Peter McKenna is professor of political science at the University of Prince Edward Island in Charlottetown and editor of Harper’s Worlda collection of essays on Prime Minister Stephen Harper’s foreign policy record.
Our closest neighbor to the south has a serious problem – and I’m not talking about racial animosity, gun violence or political polarization.
To put it bluntly, much of the United States lacks accessible water. And it puts the lives of millions of Americans at risk.
Much of the American Southwest, in particular, has struggled for the past 22 years with a mega-drought, the worst dry spell the region has seen since at least 800 AD, according to a study published earlier this year. in the journal Nature Climate Change. Indeed, climate change, population growth and increased industrial and agricultural use have only exacerbated this drought. This prolonged period of extreme drought has changed the way people live, according to Teri Viswanath of CoBank ACB, which is part of the US Farm Credit System: “Given the length and intensity of drought conditions in the west, there is a growing sense that low availability of hydropower is the “new normal”. ”
In the desert state of Nevada, for example, the government pays homeowners to remove grass from their properties (and therefore the need to water it) and replace it with crushed stone. Almost every hotel-casino on the Las Vegas Strip has posted signs about water conservation and reusing bath towels, to reduce washing.
In neighboring California, Governor Gavin Newsom pleaded with citizens to voluntarily reduce their water use by 15%, but the appeal was a flop. As long as people could draw water from their taps, many felt there was no need to put such a drastic measure in place. But in June, the US Drought Observatory reported that more than 97% of the state was in “severe, extreme, or exceptional” drought conditions. Many vital water reservoirs in the region are at half capacity or less.
In May, strict water regulations for about six million Southern Californians went into effect. Southern California’s Metropolitan Water District (MWD) is now aiming to reduce water consumption by an unprecedented 35%. “We haven’t had the supply to meet the normal demands that we have,” MWD Managing Director Adel Hagekhalil said, “and now we have to prioritize between watering our lawns and water for our children and grandchildren and our livelihoods and our health”.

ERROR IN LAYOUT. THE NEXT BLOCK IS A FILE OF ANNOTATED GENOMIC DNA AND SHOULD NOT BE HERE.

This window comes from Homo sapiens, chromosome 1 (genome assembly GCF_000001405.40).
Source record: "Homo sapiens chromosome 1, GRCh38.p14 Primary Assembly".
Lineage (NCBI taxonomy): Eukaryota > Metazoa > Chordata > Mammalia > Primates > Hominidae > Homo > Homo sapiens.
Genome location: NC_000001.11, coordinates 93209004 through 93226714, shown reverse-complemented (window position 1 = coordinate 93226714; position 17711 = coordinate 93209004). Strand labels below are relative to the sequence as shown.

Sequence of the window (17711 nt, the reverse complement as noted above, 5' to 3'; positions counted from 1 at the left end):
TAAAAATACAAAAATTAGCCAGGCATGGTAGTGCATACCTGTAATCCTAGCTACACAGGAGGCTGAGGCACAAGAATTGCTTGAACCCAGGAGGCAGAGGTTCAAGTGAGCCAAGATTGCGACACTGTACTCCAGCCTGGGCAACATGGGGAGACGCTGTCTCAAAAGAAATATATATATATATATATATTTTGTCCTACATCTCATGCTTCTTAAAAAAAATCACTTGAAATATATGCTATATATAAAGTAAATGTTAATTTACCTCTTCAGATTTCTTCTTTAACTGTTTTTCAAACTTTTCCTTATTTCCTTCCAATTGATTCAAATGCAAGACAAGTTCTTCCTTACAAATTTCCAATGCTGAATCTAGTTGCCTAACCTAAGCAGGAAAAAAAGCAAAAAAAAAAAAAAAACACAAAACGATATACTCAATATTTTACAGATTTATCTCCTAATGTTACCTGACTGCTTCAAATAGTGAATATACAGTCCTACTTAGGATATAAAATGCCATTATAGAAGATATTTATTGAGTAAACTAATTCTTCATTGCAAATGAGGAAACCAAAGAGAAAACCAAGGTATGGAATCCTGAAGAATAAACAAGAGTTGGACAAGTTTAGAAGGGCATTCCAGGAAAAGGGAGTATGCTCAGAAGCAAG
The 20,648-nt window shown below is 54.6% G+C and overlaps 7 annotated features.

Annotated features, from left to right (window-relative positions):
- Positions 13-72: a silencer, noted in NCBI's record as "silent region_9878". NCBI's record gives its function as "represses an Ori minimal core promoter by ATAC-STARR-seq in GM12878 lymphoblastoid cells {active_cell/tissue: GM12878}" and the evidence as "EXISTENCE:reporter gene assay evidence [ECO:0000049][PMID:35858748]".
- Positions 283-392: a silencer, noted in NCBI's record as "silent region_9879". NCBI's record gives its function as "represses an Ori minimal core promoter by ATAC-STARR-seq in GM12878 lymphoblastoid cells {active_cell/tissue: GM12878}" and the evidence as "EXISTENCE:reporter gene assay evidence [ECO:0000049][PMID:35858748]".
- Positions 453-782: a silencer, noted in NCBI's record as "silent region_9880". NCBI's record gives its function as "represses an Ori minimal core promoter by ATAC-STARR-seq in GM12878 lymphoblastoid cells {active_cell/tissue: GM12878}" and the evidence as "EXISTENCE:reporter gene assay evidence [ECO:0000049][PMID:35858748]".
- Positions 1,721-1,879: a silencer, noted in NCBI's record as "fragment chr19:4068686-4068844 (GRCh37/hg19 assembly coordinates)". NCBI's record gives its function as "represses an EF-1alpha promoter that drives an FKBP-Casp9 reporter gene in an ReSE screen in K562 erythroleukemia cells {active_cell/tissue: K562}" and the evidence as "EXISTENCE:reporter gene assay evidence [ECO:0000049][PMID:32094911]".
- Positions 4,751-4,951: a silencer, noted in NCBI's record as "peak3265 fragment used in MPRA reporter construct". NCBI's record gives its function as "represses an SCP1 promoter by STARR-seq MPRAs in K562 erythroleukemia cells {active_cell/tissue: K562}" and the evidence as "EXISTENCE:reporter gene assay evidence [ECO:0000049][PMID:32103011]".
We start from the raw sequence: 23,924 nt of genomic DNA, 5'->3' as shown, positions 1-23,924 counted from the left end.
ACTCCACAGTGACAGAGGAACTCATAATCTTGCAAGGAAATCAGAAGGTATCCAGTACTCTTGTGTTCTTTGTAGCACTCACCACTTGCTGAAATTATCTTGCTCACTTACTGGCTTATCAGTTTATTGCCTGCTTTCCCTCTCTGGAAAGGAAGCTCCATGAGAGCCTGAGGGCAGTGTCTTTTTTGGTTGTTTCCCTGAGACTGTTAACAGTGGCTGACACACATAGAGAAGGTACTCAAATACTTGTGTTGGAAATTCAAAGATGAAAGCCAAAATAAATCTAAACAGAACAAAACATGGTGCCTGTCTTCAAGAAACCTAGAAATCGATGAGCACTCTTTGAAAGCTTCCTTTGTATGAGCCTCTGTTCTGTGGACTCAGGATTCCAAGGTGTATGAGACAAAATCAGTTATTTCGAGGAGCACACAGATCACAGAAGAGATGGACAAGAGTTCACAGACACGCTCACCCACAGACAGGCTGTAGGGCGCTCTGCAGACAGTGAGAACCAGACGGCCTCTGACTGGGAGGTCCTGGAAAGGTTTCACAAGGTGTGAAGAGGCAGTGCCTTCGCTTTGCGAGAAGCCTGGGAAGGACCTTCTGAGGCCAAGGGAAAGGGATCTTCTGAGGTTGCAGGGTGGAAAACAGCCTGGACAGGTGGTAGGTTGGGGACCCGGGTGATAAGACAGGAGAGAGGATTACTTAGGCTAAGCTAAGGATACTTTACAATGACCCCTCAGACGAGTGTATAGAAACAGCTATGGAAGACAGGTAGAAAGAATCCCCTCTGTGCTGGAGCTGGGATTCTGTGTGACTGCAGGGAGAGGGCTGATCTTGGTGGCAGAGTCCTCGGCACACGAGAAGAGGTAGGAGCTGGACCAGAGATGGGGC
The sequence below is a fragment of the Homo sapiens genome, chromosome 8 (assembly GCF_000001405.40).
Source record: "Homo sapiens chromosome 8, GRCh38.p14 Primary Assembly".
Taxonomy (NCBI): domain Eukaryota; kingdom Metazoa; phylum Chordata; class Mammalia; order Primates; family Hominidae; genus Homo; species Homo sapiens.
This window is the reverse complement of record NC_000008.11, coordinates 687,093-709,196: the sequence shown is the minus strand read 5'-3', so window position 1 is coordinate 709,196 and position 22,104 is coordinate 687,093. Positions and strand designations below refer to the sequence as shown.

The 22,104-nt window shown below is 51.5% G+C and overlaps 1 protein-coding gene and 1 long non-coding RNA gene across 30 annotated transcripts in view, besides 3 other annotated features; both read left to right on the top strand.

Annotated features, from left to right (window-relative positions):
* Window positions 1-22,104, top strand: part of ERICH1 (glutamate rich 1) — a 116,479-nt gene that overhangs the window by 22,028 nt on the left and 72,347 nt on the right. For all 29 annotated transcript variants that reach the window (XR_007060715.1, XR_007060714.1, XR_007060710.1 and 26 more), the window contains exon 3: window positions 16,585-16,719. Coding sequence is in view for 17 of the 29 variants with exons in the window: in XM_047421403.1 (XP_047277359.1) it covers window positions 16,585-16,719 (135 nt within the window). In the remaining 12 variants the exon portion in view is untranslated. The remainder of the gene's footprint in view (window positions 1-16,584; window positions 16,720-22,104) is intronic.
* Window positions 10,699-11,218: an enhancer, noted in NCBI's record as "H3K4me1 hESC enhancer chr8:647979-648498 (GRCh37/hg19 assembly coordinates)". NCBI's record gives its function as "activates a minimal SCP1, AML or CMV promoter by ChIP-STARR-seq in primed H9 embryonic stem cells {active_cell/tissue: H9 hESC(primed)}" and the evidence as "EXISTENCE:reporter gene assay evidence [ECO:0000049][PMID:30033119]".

If a Californian were to violate MWD restrictions on lawn watering, he or she would initially face a warning letter, followed by escalating fines. According to the Los Angeles Times, the city’s water and power department “will step up patrols to look for people who are violating or wasting water.” And it’s possible that a total outdoor watering ban could be imposed in September if things don’t improve.
In June, the Biden administration also released an action plan on global water security, placing the issue among its top foreign policy priorities. As well as committing to defusing potential conflicts over access to scarce water resources in various parts of the world, the plan calls for new efforts to ensure there is enough water to sustain health care systems. health and an adequate food supply. “Many of our most fundamental national security interests depend on water security,” U.S. Vice President Kamala Harris said during the announcement.
And so, politicians and government officials in Ottawa have a lot of questions to ask themselves if the water crisis in the United States continues to be so urgent.
Do we have extra water to spare for our American friends? What could Canada extract from the United States in exchange for diverting huge volumes of fresh water south?
Over the years, various engineering proposals have been floated to divert significant amounts of Canadian fresh water south. None of them have made it off the drawing board. But should that change, given the looming crisis in the United States? What infrastructure would be needed to get there?
And what would be the geopolitical implications if the United States knocked on our door over water exports and Canada said unequivocally no? Would this potentially involve military action?
If the United States is going to take our water anyway, shouldn’t Canada be trying to get something out of it? In this new, more delicate era of U.S.-Canada relations, Ottawa could consider using water as leverage to end U.S. border barriers and its emergency protection laws, such as trade tariffs and countervailing duties.
There is also another key question: if Canada decides to turn on the tap, can we turn it off later, if we change our minds? I wouldn’t bet on it wishing well.
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